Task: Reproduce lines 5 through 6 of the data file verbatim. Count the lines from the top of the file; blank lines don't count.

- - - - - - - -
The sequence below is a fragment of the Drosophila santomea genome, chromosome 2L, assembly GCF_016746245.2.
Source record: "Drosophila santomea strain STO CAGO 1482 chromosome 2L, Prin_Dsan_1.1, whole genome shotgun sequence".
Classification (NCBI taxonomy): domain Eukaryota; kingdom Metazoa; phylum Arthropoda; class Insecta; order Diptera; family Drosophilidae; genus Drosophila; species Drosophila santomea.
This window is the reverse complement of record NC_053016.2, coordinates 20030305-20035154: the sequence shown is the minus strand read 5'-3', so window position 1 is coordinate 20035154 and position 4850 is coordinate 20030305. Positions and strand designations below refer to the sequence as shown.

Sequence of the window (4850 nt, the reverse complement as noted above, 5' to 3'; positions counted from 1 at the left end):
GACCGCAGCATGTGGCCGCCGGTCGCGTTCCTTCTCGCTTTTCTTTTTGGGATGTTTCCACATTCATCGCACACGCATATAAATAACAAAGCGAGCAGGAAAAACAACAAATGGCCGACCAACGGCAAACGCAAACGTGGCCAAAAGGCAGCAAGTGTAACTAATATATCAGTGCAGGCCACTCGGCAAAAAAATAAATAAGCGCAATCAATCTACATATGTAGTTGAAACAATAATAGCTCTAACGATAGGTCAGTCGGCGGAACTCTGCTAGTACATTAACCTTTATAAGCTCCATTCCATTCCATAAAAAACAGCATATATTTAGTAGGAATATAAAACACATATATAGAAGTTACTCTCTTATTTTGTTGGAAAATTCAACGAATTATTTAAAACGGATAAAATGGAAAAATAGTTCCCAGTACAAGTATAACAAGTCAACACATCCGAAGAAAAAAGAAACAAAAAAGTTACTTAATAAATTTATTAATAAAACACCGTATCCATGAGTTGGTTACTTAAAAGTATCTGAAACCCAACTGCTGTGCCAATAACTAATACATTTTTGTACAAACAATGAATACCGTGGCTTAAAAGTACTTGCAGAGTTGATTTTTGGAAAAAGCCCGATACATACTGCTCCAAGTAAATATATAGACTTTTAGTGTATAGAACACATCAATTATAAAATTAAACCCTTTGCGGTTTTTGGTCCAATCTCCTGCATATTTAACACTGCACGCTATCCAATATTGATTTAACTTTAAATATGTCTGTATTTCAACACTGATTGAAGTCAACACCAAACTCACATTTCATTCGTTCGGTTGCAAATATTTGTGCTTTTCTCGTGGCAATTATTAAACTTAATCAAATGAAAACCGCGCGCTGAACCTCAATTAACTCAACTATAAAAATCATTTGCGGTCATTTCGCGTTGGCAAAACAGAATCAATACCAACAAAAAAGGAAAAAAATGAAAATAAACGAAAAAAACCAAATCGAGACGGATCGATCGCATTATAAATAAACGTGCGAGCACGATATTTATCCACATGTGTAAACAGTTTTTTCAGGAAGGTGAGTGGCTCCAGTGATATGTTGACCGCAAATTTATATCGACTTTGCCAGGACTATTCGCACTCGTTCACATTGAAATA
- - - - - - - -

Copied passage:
Sequence of the window (4850 nt, the reverse complement as noted above, 5' to 3'; positions counted from 1 at the left end):
GACCGCAGCATGTGGCCGCCGGTCGCGTTCCTTCTCGCTTTTCTTTTTGGGATGTTTCCACATTCATCGCACACGCATATAAATAACAAAGCGAGCAGGAAAAACAACAAATGGCCGACCAACGGCAAACGCAAACGTGGCCAAAAGGCAGCAAGTGTAACTAATATATCAGTGCAGGCCACTCGGCAAAAAAATAAATAAGCGCAATCAATCTACATATGTAGTTGAAACAATAATAGCTCTAACGATAGGTCAGTCGGCGGAACTCTGCTAGTACATTAACCTTTATAAGCTCCATTCCATTCCATAAAAAACAGCATATATTTAGTAGGAATATAAAACACATATATAGAAGTTACTCTCTTATTTTGTTGGAAAATTCAACGAATTATTTAAAACGGATAAAATGGAAAAATAGTTCCCAGTACAAGTATAACAAGTCAACACATCCGAAGAAAAAAGAAACAAAAAAGTTACTTAATAAATTTATTAATAAAACACCGTATCCATGAGTTGGTTACTTAAAAGTATCTGAAACCCAACTGCTGTGCCAATAACTAATACATTTTTGTACAAACAATGAATACCGTGGCTTAAAAGTACTTGCAGAGTTGATTTTTGGAAAAAGCCCGATACATACTGCTCCAAGTAAATATATAGACTTTTAGTGTATAGAACACATCAATTATAAAATTAAACCCTTTGCGGTTTTTGGTCCAATCTCCTGCATATTTAACACTGCACGCTATCCAATATTGATTTAACTTTAAATATGTCTGTATTTCAACACTGATTGAAGTCAACACCAAACTCACATTTCATTCGTTCGGTTGCAAATATTTGTGCTTTTCTCGTGGCAATTATTAAACTTAATCAAATGAAAACCGCGCGCTGAACCTCAATTAACTCAACTATAAAAATCATTTGCGGTCATTTCGCGTTGGCAAAACAGAATCAATACCAACAAAAAAGGAAAAAAATGAAAATAAACGAAAAAAACCAAATCGAGACGGATCGATCGCATTATAAATAAACGTGCGAGCACGATATTTATCCACATGTGTAAACAGTTTTTTCAGGAAGGTGAGTGGCTCCAGTGATATGTTGACCGCAAATTTATATCGACTTTGCCAGGACTATTCGCACTCGTTCACATTGAAATA